Last Friday night (November 28), I went with assistants Becca, Abigail, and Evan to see Ratatat play at La Plateforme in Lyon. La Plateforme is a boat on the river and the concert was in a big room on the lower level. The boat even rocked a bit when people started dancing. Ratatat was brilliant and I’ve been a fan of their electronic music for a while. Unlike a lot of groups with an electronic sound, they play everything on instruments which makes it more of a performance and less of an attack on a poor MacBook Pro. Although it was an awesome performance, the place was packed. I had bad Warped Tour flashbacks in the crowd as people pushed forwards and security guards pushed people backwards, making waves through the room and raising fears of crushing and trampling. I eventually moved my way to the wall and watched from there where I was only somewhat jostled and didn’t feel like my ribs might be crushed. I should mention that the highlight of the night was a guy thinking I was Belgian. Yes!
After Ratatat’s set, a string of DJs played and the concert turned into a dance party. I don’t know if this is normal for concerts in Europe, but I had assumed all the DJs listed on the ticket were openers for Ratatat when in fact they played afterward. It was fun and we stayed until about 4 am. We the got a taxi back to the apartment where we were planning to spend the night. When we got there, the party that had started early in the evening when we’d first been by was still going on, except it had descended into that unpleasant stage where everyone is drunk and the floor is sticky and loud reggae music is coming from someone’s computer. I had no desire to sleep in a place where I didn’t want to take off my shoes, so I caught the first metro train at 5:30 am with another assistant who happened to be leaving town. I got on the 6:22 am train to Valence and got to my apartment at around 8:00 am. I slept for a few hours, but met my friend Sarah at the train station at noon.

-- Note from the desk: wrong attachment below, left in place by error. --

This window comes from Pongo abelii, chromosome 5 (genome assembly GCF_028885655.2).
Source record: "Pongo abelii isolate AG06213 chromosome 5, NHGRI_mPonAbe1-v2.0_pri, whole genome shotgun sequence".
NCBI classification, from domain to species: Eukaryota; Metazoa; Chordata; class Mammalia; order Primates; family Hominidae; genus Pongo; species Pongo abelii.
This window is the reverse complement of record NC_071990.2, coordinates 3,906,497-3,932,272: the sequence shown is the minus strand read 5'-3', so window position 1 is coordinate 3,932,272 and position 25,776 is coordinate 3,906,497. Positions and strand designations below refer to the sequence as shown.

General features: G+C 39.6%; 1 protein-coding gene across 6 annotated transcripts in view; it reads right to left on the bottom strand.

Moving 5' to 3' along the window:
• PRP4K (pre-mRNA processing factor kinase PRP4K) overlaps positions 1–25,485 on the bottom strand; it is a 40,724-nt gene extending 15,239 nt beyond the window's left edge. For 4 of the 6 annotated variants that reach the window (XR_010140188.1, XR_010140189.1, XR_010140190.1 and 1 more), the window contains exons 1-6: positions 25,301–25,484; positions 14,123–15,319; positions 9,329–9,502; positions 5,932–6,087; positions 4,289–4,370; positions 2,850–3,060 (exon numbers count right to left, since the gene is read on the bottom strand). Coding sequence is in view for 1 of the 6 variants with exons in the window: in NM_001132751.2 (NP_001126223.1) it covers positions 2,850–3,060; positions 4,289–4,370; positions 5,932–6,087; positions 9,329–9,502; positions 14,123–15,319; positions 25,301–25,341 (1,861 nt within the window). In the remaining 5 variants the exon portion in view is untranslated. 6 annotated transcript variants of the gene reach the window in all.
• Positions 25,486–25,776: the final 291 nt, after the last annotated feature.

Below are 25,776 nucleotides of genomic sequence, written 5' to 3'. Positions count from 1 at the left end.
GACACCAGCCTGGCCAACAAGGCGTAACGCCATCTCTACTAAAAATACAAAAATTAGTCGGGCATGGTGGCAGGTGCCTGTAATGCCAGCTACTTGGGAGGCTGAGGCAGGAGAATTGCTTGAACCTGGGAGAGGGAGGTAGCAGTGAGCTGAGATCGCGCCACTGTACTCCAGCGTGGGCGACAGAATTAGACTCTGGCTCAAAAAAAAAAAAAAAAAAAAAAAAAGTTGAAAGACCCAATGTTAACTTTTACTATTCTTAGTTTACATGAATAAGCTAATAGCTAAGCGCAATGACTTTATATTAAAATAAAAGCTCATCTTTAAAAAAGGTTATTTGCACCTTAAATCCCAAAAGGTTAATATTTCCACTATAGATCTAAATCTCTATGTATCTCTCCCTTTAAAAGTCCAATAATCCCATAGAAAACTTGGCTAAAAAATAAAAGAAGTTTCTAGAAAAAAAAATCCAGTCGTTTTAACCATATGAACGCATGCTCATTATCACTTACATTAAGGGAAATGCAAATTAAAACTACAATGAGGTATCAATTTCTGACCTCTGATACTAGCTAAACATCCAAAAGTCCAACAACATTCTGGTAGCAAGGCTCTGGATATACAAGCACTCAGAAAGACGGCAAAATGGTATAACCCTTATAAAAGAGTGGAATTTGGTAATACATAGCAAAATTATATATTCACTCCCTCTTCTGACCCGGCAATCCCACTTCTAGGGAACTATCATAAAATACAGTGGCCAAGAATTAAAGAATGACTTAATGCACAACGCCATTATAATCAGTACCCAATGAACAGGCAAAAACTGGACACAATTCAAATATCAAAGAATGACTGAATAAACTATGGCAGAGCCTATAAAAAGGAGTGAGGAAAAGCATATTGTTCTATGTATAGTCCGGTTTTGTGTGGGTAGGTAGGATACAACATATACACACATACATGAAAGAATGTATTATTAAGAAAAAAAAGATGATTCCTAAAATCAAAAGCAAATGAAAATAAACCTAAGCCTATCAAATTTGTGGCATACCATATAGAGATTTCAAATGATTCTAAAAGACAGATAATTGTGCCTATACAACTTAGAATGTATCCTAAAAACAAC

Sarah came to Valence for the day for Lumière en Fête, a lesser version of the Fête de la Lumière in Lyon (which I might go to this weekend) and a celebration of the illuminating of all the Holiday lights. Unfortunately, Saturday happened to be one of the rainiest and windiest days I have experienced in Valence. It started out sprinkling, then started pouring, and then the wind came and turned everyone’s umbrellas inside out. It was still a fun day and we drank many coffees indoors before looking at all the lights in the evening.
In addition to lights wrapped around trees and buildings, there were some creative light projections, including the one above. One or two people would draw in the air with light sticks that were turned into white lines projected on about 10 screens. There was also a colored circle that pulsed to music. This was one of the only light displays that was covered, so it was very popular.
These glowing octopi were my favorite part of the light festival. At least I’m assuming they are octopi due to their eight legs. I guess the rest of the bodies are swimming down to the bottom of France.
There were also this cute Light Bulb Tress by the train station. One nice thing about the rain was the way the wet pavement reflected all the lights, like in an old film noir movie. I guess that makes up for being freezing and soaked. Did I mention neither of us had umbrellas? I had a hood on my coat at least, but at one point we went to Monoprix so that Sarah could buy an umbrella and a towel to dry her hair.
The grande finale of the festival was a fireworks display in the park. It was choreographed to some music that got really somber at points, but I guess I’m used to the over-the-top patriotic spectacles that are American fireworks displays. I’ve never really considered that fireworks could be anything other than jovial. France is expanding my mind!